Tuesday, February 8, 2011

BREAKING: China Raises Interest Rates

China's central bank, the People's Bank of China, has announced that it is raising the key lending rates by 25 basis points. The benchmark one-year deposit rates was raised by a quarter of a percentage point to 3 percent, and its one-year lending rate by a similar amount, to 6.06 percent.

China's official reported inflation rate is 6.0%, in reality it is likely much higher.

Thus, a 25 basis point hike will result in nothing but stagflation, i.e., a slowing economy and inflation. The rate hike will slow the distorted economy because there will be less money being printed, but a 25 basis point rate hike is not enough to stop the printing completely, so price inflation will rage on--especially since China also continues to manipulate the value of its currency down, from free market levels, versus the dollar.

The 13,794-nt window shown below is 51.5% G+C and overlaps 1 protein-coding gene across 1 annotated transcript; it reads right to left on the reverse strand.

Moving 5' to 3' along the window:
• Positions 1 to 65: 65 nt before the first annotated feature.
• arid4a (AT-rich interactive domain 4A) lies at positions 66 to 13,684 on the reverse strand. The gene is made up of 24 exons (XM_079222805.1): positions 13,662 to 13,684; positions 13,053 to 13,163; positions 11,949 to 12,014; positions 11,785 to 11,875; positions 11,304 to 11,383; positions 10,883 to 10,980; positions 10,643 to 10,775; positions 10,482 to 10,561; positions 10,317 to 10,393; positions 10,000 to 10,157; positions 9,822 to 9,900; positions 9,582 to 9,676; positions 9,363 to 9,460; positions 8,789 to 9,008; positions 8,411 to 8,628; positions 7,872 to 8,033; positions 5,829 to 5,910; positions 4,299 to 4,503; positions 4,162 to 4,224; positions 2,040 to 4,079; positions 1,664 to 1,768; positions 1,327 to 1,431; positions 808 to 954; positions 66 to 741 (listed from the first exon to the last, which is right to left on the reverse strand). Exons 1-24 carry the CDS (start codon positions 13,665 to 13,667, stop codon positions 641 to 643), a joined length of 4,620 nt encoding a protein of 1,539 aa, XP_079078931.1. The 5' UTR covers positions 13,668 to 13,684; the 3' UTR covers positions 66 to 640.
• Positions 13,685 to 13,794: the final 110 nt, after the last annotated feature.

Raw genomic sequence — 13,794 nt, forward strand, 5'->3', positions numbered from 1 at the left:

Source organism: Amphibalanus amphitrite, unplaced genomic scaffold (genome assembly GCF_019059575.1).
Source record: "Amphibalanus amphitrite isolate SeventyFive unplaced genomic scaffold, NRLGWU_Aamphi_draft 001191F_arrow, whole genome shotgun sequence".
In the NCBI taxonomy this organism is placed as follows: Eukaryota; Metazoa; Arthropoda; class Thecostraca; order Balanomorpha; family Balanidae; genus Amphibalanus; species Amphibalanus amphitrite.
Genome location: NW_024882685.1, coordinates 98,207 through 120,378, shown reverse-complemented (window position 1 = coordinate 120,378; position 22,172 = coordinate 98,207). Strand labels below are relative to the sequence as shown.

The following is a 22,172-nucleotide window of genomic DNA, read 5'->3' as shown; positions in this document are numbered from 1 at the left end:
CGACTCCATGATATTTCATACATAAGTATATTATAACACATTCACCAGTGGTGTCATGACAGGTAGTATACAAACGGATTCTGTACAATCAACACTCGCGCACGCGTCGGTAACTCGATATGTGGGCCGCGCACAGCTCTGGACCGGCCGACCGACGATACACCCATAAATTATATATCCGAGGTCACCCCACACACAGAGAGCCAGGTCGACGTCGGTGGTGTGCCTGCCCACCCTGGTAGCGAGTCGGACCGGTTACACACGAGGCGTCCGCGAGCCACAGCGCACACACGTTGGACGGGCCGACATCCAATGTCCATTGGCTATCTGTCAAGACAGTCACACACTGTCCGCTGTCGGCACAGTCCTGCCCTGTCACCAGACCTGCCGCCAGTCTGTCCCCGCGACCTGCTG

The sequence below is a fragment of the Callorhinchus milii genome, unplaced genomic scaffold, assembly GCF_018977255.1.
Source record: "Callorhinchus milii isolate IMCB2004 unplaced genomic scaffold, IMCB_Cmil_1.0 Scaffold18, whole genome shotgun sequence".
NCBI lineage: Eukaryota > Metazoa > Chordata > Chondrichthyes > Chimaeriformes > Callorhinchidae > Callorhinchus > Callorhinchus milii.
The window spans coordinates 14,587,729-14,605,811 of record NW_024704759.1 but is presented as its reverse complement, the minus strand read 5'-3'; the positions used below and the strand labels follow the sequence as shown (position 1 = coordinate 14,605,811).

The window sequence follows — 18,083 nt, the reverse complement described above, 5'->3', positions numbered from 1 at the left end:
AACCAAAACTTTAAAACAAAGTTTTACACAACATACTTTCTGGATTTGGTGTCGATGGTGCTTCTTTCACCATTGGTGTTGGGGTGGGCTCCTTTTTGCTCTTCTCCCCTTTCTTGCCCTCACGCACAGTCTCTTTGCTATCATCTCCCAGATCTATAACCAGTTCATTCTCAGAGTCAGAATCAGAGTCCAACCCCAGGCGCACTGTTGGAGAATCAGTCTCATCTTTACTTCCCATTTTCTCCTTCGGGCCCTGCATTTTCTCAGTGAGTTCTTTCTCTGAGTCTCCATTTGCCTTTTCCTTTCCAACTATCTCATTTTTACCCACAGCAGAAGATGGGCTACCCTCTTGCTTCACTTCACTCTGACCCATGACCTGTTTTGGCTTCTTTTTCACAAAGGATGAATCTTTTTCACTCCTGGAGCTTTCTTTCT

1 comment:

  1. The weird thing is that gold and commodities moved up higher. It seems like it validated inflation and the market thought that the rate rise was insufficient. This probably means that inflation is still going strong, but it's not going as strong. Perhaps that's what stagflation means?